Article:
February 6, 2018
This month marks ten years since I began this blog, and this post makes four hundred posts in total. It's a joy to look back over the growth of our garden. We bought this home in 2007 and I didn't start blogging until 2008, but we didn't do much to the yard that first year. So this blog tracks nearly all the changes to our landscape, from nothing-but-lawn to almost-all-garden-beds. I'm especially glad to have documented our front yard landscaping project in 2010 (porch makeover, in progress, newly finished, four years old), the huge backyard project in 2013 (planning, aspen root barrier, lawn removal, flagstone path, newly finished), and our dining room addition/kitchen remodel/new patio in 2017 (in progress, newly finished).
My most viewed post is about the 'Otto Luyken' laurel shrub (plant it in a protected spot in cold zones). A distant second is my post about peony bouquets at Pike Place Market (with my yucky old camera - my photos would be so much better now). Third place is a post about 'Royal Raindrops' crabapple trees (I like these trees but they require a lot of pruning). I appreciate other gardener's perspectives on plants, so I'm glad to have been useful to others in selecting plants for their gardens.
I'm grateful for how blogging and photography have taught me that you can find beauty if you choose to focus on it, even though there are a lot of ugly parts, too. I'm grateful that writing this blog helped keep my brain from turning into oatmeal while I spent my days and nights caring for our three and then four little children. Now they're getting older and can speak in complete sentences, so my brain feels like it's working again. It feels like heaven to open a window so I can hear them practicing the piano while I work in the garden.
Nurturing children and a garden have helped me throw off at least some of my unhealthy perfectionism. I now embrace 'good enough for now,' so I'm not so concerned with the imperfections in this blog or in life. Someday I'll get really disciplined about writing plant names in the same format every time. Someday I'll go through and find all the little grammar and spelling mistakes - or maybe not. I would still like to improve my photography some more. But mostly I'm enjoying the journey, the fruits of my labors and the anticipation of good things to come.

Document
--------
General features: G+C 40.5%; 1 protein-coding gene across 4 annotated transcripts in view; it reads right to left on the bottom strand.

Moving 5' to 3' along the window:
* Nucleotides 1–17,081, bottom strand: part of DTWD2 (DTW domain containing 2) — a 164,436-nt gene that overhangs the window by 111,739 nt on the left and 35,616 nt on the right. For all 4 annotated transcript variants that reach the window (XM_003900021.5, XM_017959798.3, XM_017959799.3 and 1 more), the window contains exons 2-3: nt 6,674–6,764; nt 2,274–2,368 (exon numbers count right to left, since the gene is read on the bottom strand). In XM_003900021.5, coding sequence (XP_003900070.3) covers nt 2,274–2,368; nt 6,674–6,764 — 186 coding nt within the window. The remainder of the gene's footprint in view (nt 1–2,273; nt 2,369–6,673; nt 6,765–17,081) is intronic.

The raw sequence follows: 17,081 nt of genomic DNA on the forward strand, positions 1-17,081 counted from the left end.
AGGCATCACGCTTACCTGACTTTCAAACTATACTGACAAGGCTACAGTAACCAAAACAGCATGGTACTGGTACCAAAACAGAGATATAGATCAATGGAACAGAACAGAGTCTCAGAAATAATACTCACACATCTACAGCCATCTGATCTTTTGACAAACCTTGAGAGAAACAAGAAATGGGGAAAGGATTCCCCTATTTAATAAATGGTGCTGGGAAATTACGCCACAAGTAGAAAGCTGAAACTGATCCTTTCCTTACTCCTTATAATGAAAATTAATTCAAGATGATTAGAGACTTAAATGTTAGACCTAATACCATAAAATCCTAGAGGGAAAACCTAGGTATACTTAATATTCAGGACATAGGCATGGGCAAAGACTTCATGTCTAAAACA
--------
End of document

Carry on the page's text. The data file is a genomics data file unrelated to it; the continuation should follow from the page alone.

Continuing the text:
The photo above was taken by my good friend Amber McArthur, and I ask that you do not copy or use it elsewhere. I felt ridiculous posing for pictures, but I'm grateful for how she captured the joy my garden gives me.
February 1, 2018
This arrangement from spring 2017 included 'Katherine Havemeyer' lilacs, 'Double Queen' and 'Berry Swirl' hellebores, 'Gladiator' alliums, 'Buckland' astrantia and buds from a 'June Bride' heuchera. Foliage came from 'Red Dragon' contorted filbert, Solomon's Seal, bronze fennel, lady's mantle, and 'Hall's Purple' honeysuckle.
In summer I created this vase of 'William Shakespeare' roses, unknown lavender dahlias, Thalictrum rochebrunianum and 'Moulin Rouge' astrantia. Stems of curly willow, contorted filbert, 'Chocoholic' cimicifuga, and 'Hall's Purple' honeysuckle formed the base.
Photos from last year remind me that we're getting closer to the growing season! Spikes of crocus leaves and hellebore buds are appearing, and I still have a lot of dead leaves to cut back. Next week we're slated to hit 50 degrees F a few days, and I'm looking forward to time in the garden. Soon there will be flowers to cut and vases to fill and share.
January 24, 2018
Flowers are the reason I garden, but I've slowly come to appreciate the season-long color provided by foliage in shades of chartreuse, purple, blue, and silver. In this post I'll share some of the ways I've used chartreuse in my garden. Above you'll see (L-R) an unknown chartreuse hosta from my grandmother's garden, frothy Lady's Mantle in bloom, and an 'Ogon' spirea in my east backyard garden.
A true blue Siberian iris ('June to Remember') and mauve allium (probably 'Gladiator') look well against yellow-green foliage and flowers.
This is a different view of the same area from earlier in the season. I really love the way soft mauve and pink play off chartreuse.
Fern-like 'Ogon' spirea at the base combines well with a 'Comtesse de Bouchaud' clematis up top.
Deeper pink, like this 'Maggie Daley' astilbe, really pops against a yellow-green background.
Add a little orange, maroon, and steel-blue to the chartreuse and pink and you have an especially vibrant color scheme. The photo above includes 'Dusseldorf Pride' armeria, 'Elke' hardy geranium, 'Evergold' carex, 'Eola Sapphire' hosta, 'Dickson's Gold' campanula, 'Firestorm' geum and 'Chocoholic' cimicifuga.
Later in the season, this western backyard bed gets by with just the chartreuse, steel-blue and maroon foliage. In addition to the plants listed for the previous photo, you can see a 'Diane's Gold' brunnera at bottom left. I love brunnera, and this cultivar has deeper blue spring flowers in addition to the green-gold leaves.
I've been impressed with the months-long bloom season of this 'Blue Haze' euphorbia. I need to get more of these plants.
Finally, a lacy 'Sutherland Gold' elderberry shrub (Sambucus) at left adds pop to this scene with a young 'Shasta' doublefile viburnum at right center and some 'Early Emperor' allium at center.
Does chartreuse clash with any colors? It would be great with deep violet and crimson red. Salmon pink or white would go well with yellow-green. This color brightens dark corners and shines in sunny borders. It's a good thing there are so many chartreuse options available to gardeners these days.